Well, the story I keep hearing is that -- one afternoon -- when the entire "Noah's Ark" creative team is scheduled to meet with Michael Eisner, Disney's CEO comes rushing into the conference room and begins babbling about this wonderful equestrian show that he had just attended. And how wouldn't it be a great idea if Disney World were to have this wonderful new outdoor show that featured horses?
And -- with that -- plans for WDW's "Noah's Ark" show were quickly put on hold. And Frantz and Webber got to work on "EQ," a new Disney World nighttime extravaganza featuring -- you guessed it -- horses.
But -- after a while -- "EQ" proved to be unworkable. Or -- at the very least -- derivative of the "Arabian Nights" equestrian show that was being presented nightly over on 192. Which was why this particular project never made it off the drawing board.
But -- as for "Noah's Ark" -- for a time, this Sir Andrew Lloyd Webber production was considered as a possible addition to Disney-MGM's entertainment line-up. A special nighttime extravaganza, similar to Disneyland's "Fantasmic!" show.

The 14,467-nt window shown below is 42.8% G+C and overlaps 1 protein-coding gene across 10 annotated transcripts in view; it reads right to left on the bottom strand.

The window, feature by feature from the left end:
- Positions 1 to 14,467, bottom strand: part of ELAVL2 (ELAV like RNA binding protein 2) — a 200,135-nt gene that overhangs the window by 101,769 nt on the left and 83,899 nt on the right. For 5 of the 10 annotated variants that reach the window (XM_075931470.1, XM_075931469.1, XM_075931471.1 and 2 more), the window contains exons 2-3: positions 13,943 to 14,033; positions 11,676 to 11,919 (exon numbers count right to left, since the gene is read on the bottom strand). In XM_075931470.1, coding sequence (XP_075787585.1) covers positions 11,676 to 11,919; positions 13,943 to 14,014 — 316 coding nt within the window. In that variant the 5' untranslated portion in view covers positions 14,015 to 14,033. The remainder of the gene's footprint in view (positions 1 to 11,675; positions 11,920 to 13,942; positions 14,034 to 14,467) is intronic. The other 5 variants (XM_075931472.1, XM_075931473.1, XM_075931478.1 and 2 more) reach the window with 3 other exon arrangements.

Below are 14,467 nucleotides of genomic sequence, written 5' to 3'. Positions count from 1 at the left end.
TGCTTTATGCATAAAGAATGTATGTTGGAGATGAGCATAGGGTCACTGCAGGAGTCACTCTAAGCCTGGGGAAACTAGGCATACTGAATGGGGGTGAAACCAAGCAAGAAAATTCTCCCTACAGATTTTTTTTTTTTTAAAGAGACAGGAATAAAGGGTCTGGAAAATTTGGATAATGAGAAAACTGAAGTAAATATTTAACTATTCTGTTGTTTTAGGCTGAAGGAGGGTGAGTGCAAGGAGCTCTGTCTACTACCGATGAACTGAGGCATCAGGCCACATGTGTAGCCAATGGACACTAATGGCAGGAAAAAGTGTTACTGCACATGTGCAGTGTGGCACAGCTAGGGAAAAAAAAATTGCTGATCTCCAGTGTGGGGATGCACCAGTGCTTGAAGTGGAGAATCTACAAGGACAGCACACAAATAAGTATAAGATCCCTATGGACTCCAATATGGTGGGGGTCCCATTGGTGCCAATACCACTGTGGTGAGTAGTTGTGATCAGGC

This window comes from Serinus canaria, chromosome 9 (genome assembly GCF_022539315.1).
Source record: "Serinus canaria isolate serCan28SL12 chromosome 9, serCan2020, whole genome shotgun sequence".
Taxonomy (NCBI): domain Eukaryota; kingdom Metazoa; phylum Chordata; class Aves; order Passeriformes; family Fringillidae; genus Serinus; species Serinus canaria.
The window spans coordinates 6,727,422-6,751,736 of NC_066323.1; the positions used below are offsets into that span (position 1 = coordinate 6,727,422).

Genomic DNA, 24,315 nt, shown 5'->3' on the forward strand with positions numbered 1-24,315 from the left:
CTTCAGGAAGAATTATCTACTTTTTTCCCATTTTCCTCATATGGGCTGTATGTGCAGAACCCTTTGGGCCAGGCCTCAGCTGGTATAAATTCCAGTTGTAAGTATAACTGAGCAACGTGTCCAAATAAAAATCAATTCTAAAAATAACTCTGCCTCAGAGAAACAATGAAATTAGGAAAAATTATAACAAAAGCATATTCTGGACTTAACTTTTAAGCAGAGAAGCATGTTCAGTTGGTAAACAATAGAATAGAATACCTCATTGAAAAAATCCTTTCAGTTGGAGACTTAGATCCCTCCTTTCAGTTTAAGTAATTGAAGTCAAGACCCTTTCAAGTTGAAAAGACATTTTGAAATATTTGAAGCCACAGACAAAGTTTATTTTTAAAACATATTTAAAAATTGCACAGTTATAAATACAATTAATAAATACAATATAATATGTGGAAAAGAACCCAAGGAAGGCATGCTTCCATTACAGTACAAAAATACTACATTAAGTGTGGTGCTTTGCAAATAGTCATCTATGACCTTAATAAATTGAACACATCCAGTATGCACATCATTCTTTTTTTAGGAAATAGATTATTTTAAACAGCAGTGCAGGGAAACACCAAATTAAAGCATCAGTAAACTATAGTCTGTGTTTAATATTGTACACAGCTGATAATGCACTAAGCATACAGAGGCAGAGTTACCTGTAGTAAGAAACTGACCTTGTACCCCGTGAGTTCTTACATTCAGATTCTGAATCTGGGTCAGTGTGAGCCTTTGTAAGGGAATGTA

But eventually, Disney World's management team thought: "Why should we try to create a show that's just like 'Fantasmic!' when we can just bring the Anaheim hit here to Orlando?" And once that idea started making the rounds in the Team Disney building in Lake Buena Vista ... "Noah's Ark"'s days were decidedly numbered.
Not to worry, though. The folks associated with WDW's "Noah's Ark" project have gone on to do other exciting things. Take -- for example -- Don Frantz. In the early 1990s, Don was instrumental in the creation of Walt Disney Theatrical Productions. Frantz then served as the Associate Producer of Broadway's "Beauty and the Beast," then followed that up with a senior production position on Disney's Tony Award winner, "The Lion King." Before the 1990s ended, Don left the Mouse House and began producing elaborate stage productions and special events for companies around the globe.